This short insight is from of our Methods series: A discussion of useful working practices and ideas for better ideation and execution.  We discuss what each method is, why they are useful, and how to utilize them.

What.

An exercise to plot out a comprehensive structure of a website, rending how each page relates to one another.

Why.

To plan and organize contents of a new website before the wireframing stage. You can also use this technique to audit existing websites to assess the structure and content.

How.

  1. Firstly, list out each page of the website - or particular section being audited.
  2. For existing websites, you may choose to screenshot each page and create a supporting thumbnail of each screenshot. For new websites, you can use logical building blocks to represent your upcoming pages.
  3. Place the image thumbnails on individual pages - either virtually or printed out if the exercise is in person. Arrange each page into a hierarchical diagram to a show logical structure. When evaluating an existing website you should focus on how you'd logically order each page based on their content and relationships to one another—rather than the pre-existing URL structure.  Some pages may function as a 'sub-page' to another so your site map should reflect that.

Further discussion.

Getting the site map right can greatly improve average the user experience. This exercise could last several hours for extensive websites, but you could also consider the 'solution sketching' approach to create viable options at speed.

Rough site maps may lack the full picture, but by starting with this quick fire collaborative method you may find that many deeper thoughts come to light faster. With more key considerations on the table, you'll be able to proceed with clarity when creating your new in-depth site map.

We often utilise Figma as our site mapping tool of choice as it allows for live team collaboration with each component easily configurable.  

The Funnel.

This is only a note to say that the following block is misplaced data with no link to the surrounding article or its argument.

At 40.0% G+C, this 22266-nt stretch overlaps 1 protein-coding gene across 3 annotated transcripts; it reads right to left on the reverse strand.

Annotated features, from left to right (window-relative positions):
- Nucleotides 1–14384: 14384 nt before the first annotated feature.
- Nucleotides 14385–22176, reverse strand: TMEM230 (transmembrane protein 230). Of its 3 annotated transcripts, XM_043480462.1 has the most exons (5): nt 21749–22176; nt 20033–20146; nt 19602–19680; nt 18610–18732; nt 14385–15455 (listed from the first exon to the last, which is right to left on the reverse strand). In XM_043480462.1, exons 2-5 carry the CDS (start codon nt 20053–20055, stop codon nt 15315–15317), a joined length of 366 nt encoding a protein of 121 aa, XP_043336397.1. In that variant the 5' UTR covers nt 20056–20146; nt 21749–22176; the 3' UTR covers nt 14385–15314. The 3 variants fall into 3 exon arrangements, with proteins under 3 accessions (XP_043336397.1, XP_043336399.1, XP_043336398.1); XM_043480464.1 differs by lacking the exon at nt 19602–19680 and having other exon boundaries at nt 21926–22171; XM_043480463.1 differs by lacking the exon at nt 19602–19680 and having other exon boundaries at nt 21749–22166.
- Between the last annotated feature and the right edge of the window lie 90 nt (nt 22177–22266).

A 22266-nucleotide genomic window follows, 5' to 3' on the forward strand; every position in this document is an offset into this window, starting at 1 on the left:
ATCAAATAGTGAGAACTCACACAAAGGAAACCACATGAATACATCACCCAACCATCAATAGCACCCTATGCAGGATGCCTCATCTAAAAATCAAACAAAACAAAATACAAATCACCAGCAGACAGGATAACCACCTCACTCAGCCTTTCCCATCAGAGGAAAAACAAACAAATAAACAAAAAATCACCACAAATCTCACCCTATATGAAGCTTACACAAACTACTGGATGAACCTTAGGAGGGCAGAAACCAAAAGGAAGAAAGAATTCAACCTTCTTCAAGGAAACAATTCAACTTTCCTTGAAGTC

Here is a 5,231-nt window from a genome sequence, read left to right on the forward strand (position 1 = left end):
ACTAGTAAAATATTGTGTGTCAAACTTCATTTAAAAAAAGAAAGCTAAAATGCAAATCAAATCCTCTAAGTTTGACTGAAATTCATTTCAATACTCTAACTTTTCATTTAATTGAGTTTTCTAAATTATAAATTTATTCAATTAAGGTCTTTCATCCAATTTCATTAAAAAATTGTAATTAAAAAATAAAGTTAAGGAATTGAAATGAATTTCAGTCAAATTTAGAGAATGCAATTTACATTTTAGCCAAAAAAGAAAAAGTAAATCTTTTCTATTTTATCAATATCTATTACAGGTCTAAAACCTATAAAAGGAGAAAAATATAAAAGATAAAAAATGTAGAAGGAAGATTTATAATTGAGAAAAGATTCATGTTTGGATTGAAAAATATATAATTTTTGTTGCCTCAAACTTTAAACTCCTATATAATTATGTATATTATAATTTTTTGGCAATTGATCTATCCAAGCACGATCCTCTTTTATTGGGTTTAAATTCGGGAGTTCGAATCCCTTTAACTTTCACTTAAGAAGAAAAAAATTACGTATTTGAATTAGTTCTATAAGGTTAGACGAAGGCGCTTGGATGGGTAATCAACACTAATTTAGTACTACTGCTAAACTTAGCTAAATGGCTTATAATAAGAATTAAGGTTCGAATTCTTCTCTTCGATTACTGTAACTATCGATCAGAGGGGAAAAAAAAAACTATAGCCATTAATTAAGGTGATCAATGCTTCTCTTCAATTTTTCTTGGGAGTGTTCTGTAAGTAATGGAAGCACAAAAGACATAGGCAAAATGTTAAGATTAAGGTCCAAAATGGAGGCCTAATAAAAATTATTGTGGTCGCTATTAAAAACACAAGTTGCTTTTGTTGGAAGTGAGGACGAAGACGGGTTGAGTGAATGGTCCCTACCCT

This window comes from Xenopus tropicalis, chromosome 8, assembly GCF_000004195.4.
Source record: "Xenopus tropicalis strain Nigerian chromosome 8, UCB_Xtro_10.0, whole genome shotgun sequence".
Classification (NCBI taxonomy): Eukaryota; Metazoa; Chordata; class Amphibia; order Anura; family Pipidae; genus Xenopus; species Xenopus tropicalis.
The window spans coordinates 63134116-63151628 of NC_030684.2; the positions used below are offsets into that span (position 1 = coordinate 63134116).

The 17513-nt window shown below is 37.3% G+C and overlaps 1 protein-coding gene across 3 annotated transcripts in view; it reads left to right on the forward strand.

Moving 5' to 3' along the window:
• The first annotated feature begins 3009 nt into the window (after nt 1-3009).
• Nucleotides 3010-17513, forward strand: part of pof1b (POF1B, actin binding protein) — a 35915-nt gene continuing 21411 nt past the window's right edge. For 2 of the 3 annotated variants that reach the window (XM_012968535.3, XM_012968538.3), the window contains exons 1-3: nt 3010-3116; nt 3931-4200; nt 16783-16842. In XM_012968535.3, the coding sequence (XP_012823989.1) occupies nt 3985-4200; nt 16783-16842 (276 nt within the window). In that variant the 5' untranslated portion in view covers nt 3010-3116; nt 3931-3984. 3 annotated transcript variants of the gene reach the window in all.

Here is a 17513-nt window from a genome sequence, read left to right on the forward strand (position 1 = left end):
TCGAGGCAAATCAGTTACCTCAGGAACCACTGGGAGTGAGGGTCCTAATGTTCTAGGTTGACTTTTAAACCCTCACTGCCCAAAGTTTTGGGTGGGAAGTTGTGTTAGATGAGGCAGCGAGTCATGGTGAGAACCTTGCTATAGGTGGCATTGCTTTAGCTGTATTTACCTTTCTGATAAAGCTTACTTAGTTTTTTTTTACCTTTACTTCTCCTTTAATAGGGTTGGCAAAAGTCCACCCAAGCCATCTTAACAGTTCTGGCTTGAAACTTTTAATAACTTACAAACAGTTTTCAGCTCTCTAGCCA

To conclude, some attention should be given to marketing funnels. This refers to a guided process of predetermined actions you wish your user to take, with defined layers assigned for each step of this journey.

When structuring a site map, you have the opportunity to build a purposeful website that helps inspire and motivate users to perform certain actions.

For example if your goal is to get more newsletter subscriptions you may have started by having a simple 'subscribe' button in the top corner of every page. If you found that you weren't gaining as many conversions as expected, you could brainstorm an intelligent funnel within the structure of the website. To illustrate this, imagine the following steps:

  • The home page contains a hero section with a video showcasing your main value propositions. There is an accompanying CTA to the 'about us' section of your website nested underneath the home page.
  • Within the about us page, you have your social proof listed prominently with a call to action to encourage users to explore client testimonials and snippets from case studies.
  • This testimonials section, housed within the about us page, has a sharp focus on how clients gained from your expertise and aid. Here, you are demonstrating the value of connecting with your brand to further cement why subscribing to your newsletter is advantageous. You could then offer a bold CTA inviting users to discover how your brand could help their productivity.
  • This CTA would be the final stage of your funnel. Users would click through a interactive form to answer questions about goals they wish to achieve. At the end, you'd thank them for their participation and ask them for their email to send them the results of the survey—this is where you can include an automatic (or opt-out) subscription offer to your newsletter, to further help the user.

Whilst many marketers will simply build countless landing pages for such funnels, if you have a website built intuitively and intelligently, you'll have a strong asset that organically aids your goals.